General Discussion:

plants for dry shade?

Messages posted to thread:

Ailsa16-Apr-04 09:52 PM EST 5b   
Nancy19-Apr-04 02:28 PM EST 5   
searose20-Apr-04 09:21 AM EST 5b   
Ailsa20-Apr-04 09:15 PM EST   
Ann 27-Apr-04 04:36 PM EST 5b   
Nancy30-Apr-04 08:27 PM EST 5   
barnswallow01-May-04 07:26 AM EST 8   
Ocean08-May-04 08:27 AM EST 8   

Subject: plants for dry shade?
From: Ailsa
Zone: 5b
Date: 16-Apr-04 09:52 PM EST

looking for suggestions for perennials in dry shade, near pines, with as much colour as possible.

Subject: RE: plants for dry shade?
From: Nancy
Zone: 5
Date: 19-Apr-04 02:28 PM EST

The three I'd recommend the most are:

Gerranium macrorhizzium (sp?), which blooms in spring with flowers that range from white, thru pale pink to magenta. The leaves get a nice red tinge in the fall.

The second is Corydalis lutea, which blooms with small yellow tubular flowers from May to October. C. ochroleucra is the white form of the same.

Lastly, try some Lamiums. Their brightly variegated leaves light up the gloomy corners quite nicely. Flowers are various shades of purple to pink to white.

Each will spread quite nicely to fill a fair bit of space, but not obnoxiously.

Avoid gout weed like the plague!!!

Subject: RE: plants for dry shade?
From: searose
Zone: 5b
Date: 20-Apr-04 09:21 AM EST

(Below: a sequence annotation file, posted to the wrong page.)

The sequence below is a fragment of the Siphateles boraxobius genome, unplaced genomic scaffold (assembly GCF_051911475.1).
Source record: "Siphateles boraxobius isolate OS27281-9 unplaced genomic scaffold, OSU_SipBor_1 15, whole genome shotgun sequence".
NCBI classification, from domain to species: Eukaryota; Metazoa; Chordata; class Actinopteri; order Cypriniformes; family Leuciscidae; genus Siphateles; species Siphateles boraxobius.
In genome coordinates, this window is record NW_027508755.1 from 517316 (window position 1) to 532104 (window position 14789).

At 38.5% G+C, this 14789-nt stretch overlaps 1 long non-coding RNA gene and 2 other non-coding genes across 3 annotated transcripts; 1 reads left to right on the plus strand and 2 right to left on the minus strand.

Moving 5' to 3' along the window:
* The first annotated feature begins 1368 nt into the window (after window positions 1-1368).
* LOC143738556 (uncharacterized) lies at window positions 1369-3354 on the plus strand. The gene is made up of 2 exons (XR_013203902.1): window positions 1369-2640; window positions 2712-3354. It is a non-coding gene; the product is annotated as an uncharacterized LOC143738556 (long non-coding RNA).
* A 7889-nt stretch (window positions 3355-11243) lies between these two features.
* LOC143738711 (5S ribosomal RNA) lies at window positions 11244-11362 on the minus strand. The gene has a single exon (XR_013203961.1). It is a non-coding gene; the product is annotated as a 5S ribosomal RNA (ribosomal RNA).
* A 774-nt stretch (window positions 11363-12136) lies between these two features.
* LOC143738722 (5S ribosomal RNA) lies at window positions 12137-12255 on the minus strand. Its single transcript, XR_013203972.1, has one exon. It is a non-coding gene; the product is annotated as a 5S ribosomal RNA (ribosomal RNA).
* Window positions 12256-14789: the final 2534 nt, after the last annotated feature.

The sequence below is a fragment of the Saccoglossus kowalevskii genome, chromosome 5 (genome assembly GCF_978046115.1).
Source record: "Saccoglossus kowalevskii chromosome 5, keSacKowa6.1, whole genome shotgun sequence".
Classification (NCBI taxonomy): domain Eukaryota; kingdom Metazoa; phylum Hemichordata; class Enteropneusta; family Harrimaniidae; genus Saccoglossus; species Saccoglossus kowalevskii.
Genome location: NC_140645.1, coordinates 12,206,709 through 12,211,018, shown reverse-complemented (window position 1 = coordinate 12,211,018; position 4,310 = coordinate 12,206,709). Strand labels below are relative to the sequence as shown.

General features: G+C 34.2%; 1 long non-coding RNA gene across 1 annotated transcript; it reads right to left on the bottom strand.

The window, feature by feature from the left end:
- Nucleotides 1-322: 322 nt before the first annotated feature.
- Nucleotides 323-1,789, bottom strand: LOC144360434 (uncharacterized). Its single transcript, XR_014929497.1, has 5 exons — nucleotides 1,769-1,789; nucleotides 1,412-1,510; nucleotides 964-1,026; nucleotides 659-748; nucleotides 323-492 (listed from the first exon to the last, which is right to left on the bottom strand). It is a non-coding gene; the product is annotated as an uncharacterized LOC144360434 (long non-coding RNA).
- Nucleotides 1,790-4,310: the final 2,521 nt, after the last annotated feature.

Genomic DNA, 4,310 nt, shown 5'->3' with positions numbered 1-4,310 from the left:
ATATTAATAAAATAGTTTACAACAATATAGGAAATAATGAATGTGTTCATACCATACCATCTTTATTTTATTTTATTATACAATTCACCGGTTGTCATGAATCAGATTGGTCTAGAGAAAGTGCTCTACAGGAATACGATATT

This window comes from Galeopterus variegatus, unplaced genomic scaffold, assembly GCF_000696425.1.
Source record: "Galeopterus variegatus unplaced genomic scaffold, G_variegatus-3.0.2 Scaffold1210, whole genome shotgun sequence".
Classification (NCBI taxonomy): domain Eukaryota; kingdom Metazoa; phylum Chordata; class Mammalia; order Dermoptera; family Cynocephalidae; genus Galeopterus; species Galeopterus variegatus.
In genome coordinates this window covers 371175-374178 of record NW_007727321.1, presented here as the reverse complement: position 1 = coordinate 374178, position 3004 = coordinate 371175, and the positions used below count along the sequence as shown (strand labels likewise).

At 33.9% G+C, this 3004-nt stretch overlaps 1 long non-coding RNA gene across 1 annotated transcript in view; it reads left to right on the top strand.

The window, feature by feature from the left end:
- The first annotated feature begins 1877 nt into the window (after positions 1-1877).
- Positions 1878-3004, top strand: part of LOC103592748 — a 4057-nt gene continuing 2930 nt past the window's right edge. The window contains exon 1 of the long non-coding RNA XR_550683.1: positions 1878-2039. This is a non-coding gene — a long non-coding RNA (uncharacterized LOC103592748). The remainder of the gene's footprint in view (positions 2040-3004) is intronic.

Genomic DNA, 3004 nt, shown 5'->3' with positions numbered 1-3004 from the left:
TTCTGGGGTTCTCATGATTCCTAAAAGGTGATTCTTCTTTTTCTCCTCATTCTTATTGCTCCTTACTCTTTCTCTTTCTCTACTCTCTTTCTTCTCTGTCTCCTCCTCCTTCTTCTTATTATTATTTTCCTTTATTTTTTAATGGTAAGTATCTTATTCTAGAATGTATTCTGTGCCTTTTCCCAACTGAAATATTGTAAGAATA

i grow myrtle(vinca vine) lamium , ivy, ferns, pulmonaria , lily of the valley, and lots of perennial geraniums inmy very dry ravine garden. these all do very well and look after themselves and spread well.

Subject: RE: plants for dry shade?
From: Ailsa
Date: 20-Apr-04 09:15 PM EST

Thanks've been very helpful.

Subject: RE: plants for dry shade?
From: Ann
Zone: 5b
Date: 27-Apr-04 04:36 PM EST

NANCY:- Do you have to baby your Corydalis at all? I have been tempted to try them in my woodland garden.

Subject: RE: plants for dry shade?
From: Nancy
Zone: 5
Date: 30-Apr-04 08:27 PM EST

Baby my Corydalis???

Hardly ..... if anything its a matter of keeping the hundreds of seedlings from taking over the entire area. That's what I like about it, it spreads by seed quite prolifically, but you can yank the seedlings out easily and by the handful. Granted, the individual plants tend to be relatively short lived, but there's always plenty of babies to fill the gaps. I wouldn't call it invasive by any stretch, but I wouldn't likely use it in a native garden-type setting. It's a good little gap filler, and path edge softener, with its ferny greeny-blue foliage.

Go for it, Ann!

Subject: RE: plants for dry shade?
From: barnswallow
Zone: 8
Date: 01-May-04 07:26 AM EST

I'm still trying to find the perfect shrubs for foundation planting in dry shade. The cranesbills, foxgloves, barberry, lady's mantle and coral bells are all thriving, but I'm hoping for something evergreen. Would a Mexican orange bush work? We're in deer country so I've structured my plantings to try and avoid them.

Subject: RE: plants for dry shade?
From: Ocean
Zone: 8
Date: 08-May-04 08:27 AM EST

snow on the mountain is a lovely groundcover... and I am very pleased with a bleeding heart I put in last year. It is twice as big this year and so lovely. Looks like tiny hot pink valentines along an arching stem... lovely lacy leaves. Now this is not the wild bleeding heart but one from the garden centre. Also all the primroses seem to be doing the dry shade.

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